The Bluebird by Julie Mayhew: A modern fairy tale told in the form of a fairy tale, but modern setting. I enjoy writing confusing sentences. Parents holding their kids captive and a romance that might be a lot more alarming than its meant to be. 3/5 stars for burning chips.
 

Routes and Wings by Lisa Williamson: I really liked this one and does a good job of humanizing Homelessness. 5/5 stars for Bus Fare.

Overall, I give this 4/5 stars for multiple themes. Okay, I get why this book was done and that it for a good cause, but in terms of a coherent anthology most of the stories don't go together. Some of them fit and there could all be sketched to have a theme of home, or at least have the setting of Christmas. I'm probably just way over thinking of this, especially as I'm someone who reads all these genres about the same (except Poetry) within YA. I would recommend this if you're a general YA lover. 

I got this book off Netgalley for review and it is published by Stripes Publishing.

Book Review: Lost Bodies by David Manderson

This is frankly just a weird reversal that I won't explain.

In an ordinary suburb, a seemingly ordinary man tends his garden and tries to impress his neighbours as a heat wave clamps over the city. But all is not as it seems, and as death begins to stalk the city's streets and parks he finds himself caught up in a game beyond his control that brings terror to his very doorstep, and nothing about him or the place he lives will ever be the same again

To start this review, let me criticize the fail of cover that this book has. The biggest issues being that the summary on the back is hard to read because its white font on the pale sky. I can't even make out the first two words of the generic blurb. Then there's the awkward red chunks on it. I don't want to address the other issues of me reviewing this book because it weird, but I have to review it because British Book Challenge.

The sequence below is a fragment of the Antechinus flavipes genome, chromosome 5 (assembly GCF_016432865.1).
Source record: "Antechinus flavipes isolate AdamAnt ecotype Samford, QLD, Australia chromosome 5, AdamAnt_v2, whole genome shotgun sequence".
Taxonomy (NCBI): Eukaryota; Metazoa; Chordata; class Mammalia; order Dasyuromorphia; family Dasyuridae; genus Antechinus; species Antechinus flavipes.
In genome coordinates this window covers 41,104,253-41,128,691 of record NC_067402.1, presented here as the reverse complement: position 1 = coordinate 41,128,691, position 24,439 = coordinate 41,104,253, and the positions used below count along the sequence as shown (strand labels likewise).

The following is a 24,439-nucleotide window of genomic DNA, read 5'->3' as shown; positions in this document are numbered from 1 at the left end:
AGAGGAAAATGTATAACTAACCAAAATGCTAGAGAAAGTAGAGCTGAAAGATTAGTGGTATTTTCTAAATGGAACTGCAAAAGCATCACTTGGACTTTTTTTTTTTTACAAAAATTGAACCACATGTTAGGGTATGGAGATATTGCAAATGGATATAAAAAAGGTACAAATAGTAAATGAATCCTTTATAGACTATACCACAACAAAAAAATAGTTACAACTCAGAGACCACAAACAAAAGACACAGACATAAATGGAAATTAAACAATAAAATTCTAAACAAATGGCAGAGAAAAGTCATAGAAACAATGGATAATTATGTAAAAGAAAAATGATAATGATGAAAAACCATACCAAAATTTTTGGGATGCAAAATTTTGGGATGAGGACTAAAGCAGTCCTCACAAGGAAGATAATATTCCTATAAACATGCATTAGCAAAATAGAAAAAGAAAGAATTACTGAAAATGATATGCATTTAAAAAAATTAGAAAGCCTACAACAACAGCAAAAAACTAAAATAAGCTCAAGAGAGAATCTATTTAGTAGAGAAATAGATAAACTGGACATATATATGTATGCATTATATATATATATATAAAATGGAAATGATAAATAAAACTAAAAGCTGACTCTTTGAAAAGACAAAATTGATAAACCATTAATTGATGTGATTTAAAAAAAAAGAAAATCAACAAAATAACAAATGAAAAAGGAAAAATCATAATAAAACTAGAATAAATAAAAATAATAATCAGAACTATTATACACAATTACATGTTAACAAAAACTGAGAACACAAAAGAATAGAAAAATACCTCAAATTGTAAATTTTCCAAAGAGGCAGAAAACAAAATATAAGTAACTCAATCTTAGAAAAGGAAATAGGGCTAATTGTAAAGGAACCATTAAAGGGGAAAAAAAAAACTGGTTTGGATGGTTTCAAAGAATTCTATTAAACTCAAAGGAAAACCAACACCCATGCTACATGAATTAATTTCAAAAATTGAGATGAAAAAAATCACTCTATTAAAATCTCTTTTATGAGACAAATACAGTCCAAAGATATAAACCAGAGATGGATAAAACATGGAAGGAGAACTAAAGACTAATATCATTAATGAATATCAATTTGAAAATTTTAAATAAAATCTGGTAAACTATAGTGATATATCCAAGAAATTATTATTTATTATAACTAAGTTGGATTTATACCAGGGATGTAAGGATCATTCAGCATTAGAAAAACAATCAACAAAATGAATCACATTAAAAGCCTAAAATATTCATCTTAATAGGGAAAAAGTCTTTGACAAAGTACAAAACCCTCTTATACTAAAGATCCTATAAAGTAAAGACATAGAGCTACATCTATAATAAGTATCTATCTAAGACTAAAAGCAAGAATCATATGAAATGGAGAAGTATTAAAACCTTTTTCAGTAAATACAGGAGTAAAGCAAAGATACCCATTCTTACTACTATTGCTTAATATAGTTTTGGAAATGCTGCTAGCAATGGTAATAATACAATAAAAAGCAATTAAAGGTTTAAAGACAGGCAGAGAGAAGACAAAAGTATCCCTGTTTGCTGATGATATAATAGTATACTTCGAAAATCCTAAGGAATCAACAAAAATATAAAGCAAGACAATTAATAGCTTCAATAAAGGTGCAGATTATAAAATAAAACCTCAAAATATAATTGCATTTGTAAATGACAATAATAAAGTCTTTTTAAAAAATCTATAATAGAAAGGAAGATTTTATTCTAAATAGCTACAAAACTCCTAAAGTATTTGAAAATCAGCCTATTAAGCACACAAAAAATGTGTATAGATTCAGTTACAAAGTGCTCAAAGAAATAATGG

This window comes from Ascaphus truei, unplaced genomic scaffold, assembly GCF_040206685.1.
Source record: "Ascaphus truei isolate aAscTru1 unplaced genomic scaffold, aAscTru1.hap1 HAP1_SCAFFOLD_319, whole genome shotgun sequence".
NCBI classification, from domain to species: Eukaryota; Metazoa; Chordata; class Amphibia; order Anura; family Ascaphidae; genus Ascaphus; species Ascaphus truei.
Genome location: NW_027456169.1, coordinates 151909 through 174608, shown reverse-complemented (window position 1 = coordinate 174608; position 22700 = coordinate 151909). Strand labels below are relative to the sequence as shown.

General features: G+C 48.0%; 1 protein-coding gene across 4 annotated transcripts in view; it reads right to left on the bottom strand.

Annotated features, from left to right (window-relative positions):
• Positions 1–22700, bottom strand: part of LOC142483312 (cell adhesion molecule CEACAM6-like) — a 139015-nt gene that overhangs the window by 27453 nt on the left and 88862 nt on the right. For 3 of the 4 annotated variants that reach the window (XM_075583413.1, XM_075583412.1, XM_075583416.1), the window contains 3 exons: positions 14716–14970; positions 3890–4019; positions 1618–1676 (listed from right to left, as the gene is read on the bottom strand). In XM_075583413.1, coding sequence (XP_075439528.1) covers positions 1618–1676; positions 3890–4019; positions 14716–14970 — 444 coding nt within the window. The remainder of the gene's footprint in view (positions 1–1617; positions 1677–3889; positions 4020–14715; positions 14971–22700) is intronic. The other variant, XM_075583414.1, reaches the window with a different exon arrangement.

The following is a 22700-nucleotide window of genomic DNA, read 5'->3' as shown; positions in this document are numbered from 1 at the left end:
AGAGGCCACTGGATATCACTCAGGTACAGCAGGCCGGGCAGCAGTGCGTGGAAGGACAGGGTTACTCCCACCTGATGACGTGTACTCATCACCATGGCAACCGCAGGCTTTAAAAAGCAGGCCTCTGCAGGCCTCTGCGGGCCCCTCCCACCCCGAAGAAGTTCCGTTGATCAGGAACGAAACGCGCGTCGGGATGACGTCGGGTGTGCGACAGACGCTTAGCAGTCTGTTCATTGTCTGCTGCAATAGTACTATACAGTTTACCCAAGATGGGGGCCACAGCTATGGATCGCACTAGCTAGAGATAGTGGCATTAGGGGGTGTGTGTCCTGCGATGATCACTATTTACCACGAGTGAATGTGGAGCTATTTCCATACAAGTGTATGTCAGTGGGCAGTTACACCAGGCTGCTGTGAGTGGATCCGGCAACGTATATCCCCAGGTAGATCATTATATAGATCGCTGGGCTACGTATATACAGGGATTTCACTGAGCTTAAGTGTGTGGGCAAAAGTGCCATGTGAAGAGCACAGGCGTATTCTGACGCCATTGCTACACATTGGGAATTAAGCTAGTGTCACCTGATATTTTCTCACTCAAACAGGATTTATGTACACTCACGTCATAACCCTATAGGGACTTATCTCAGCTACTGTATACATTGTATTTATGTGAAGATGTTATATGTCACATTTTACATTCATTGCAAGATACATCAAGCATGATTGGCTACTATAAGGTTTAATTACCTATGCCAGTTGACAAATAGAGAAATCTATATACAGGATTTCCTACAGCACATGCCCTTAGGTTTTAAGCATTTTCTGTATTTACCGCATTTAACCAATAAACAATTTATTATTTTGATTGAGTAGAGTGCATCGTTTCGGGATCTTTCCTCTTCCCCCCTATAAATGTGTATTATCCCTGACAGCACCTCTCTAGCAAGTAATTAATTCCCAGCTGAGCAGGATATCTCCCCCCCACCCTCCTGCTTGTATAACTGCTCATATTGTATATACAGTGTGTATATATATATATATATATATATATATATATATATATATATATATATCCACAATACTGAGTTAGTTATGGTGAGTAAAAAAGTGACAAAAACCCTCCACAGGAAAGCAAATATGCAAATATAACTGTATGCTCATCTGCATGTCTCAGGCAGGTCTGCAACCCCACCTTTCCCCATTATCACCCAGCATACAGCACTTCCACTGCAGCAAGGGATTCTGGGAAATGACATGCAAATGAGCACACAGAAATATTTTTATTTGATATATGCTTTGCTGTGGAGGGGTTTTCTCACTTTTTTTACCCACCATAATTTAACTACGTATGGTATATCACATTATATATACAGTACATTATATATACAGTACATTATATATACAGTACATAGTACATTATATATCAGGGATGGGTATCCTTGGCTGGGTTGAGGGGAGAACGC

The big thing is that this book in the POV of a serial Killer, that might be a spoiler but without that information why pick this book up. I have read several books completely from Serial Killers/murderers and ones where the POV pops up. This just didn't do anything new or interesting for me. The only thing that separates is that there's no gory detains, so if you want serial killer but no graphic violence, here you go.

There were confusing jumps throughout the novel. I think this was intentional to reflect the character's inner mind (and I scrim read major parts of this book).

I think my biggest issues that the serial killer is kinda dumb. He not obvious about his killings but he also has no real chance of getting away with it in the long run. Therefore, I lost interest. It could be argue he's meant to be dumb, in contrast to his low estimate of everyone around him.

I give this 3/5 stars for buses to noway. It was okay, its a serial killer in Glasgow. I just didn't care that much about this book and I took way to long to read it.